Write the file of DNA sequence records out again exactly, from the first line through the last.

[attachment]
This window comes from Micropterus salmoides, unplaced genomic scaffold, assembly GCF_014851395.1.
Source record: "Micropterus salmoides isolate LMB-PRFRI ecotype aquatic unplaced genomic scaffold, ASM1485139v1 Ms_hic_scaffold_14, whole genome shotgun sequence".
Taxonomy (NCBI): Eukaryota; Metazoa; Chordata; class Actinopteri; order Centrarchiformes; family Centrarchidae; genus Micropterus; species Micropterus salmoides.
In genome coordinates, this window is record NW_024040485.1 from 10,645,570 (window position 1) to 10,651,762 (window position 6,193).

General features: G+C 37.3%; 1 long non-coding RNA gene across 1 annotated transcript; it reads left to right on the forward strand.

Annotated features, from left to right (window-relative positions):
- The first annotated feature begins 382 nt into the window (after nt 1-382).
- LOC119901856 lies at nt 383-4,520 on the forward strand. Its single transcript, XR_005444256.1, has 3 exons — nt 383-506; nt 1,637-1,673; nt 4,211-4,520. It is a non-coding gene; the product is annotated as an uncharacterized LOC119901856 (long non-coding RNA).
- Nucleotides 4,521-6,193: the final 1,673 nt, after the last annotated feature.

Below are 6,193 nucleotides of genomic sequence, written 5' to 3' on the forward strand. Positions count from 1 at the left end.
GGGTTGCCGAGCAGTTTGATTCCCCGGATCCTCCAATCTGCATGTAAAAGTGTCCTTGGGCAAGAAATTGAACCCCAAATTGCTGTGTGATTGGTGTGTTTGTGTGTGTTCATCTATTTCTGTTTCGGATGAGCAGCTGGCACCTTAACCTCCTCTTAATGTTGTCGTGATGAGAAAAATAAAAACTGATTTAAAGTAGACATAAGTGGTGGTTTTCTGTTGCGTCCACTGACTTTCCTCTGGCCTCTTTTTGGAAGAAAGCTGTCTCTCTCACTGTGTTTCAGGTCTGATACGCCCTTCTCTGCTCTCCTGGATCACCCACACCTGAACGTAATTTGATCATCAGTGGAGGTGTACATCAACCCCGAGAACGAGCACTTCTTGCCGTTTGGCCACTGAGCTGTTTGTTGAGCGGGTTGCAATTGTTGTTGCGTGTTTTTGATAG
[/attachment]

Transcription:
This window comes from Micropterus salmoides, unplaced genomic scaffold, assembly GCF_014851395.1.
Source record: "Micropterus salmoides isolate LMB-PRFRI ecotype aquatic unplaced genomic scaffold, ASM1485139v1 Ms_hic_scaffold_14, whole genome shotgun sequence".
Taxonomy (NCBI): Eukaryota; Metazoa; Chordata; class Actinopteri; order Centrarchiformes; family Centrarchidae; genus Micropterus; species Micropterus salmoides.
In genome coordinates, this window is record NW_024040485.1 from 10,645,570 (window position 1) to 10,651,762 (window position 6,193).

General features: G+C 37.3%; 1 long non-coding RNA gene across 1 annotated transcript; it reads left to right on the forward strand.

Annotated features, from left to right (window-relative positions):
- The first annotated feature begins 382 nt into the window (after nt 1-382).
- LOC119901856 lies at nt 383-4,520 on the forward strand. Its single transcript, XR_005444256.1, has 3 exons — nt 383-506; nt 1,637-1,673; nt 4,211-4,520. It is a non-coding gene; the product is annotated as an uncharacterized LOC119901856 (long non-coding RNA).
- Nucleotides 4,521-6,193: the final 1,673 nt, after the last annotated feature.

Below are 6,193 nucleotides of genomic sequence, written 5' to 3' on the forward strand. Positions count from 1 at the left end.
GGGTTGCCGAGCAGTTTGATTCCCCGGATCCTCCAATCTGCATGTAAAAGTGTCCTTGGGCAAGAAATTGAACCCCAAATTGCTGTGTGATTGGTGTGTTTGTGTGTGTTCATCTATTTCTGTTTCGGATGAGCAGCTGGCACCTTAACCTCCTCTTAATGTTGTCGTGATGAGAAAAATAAAAACTGATTTAAAGTAGACATAAGTGGTGGTTTTCTGTTGCGTCCACTGACTTTCCTCTGGCCTCTTTTTGGAAGAAAGCTGTCTCTCTCACTGTGTTTCAGGTCTGATACGCCCTTCTCTGCTCTCCTGGATCACCCACACCTGAACGTAATTTGATCATCAGTGGAGGTGTACATCAACCCCGAGAACGAGCACTTCTTGCCGTTTGGCCACTGAGCTGTTTGTTGAGCGGGTTGCAATTGTTGTTGCGTGTTTTTGATAG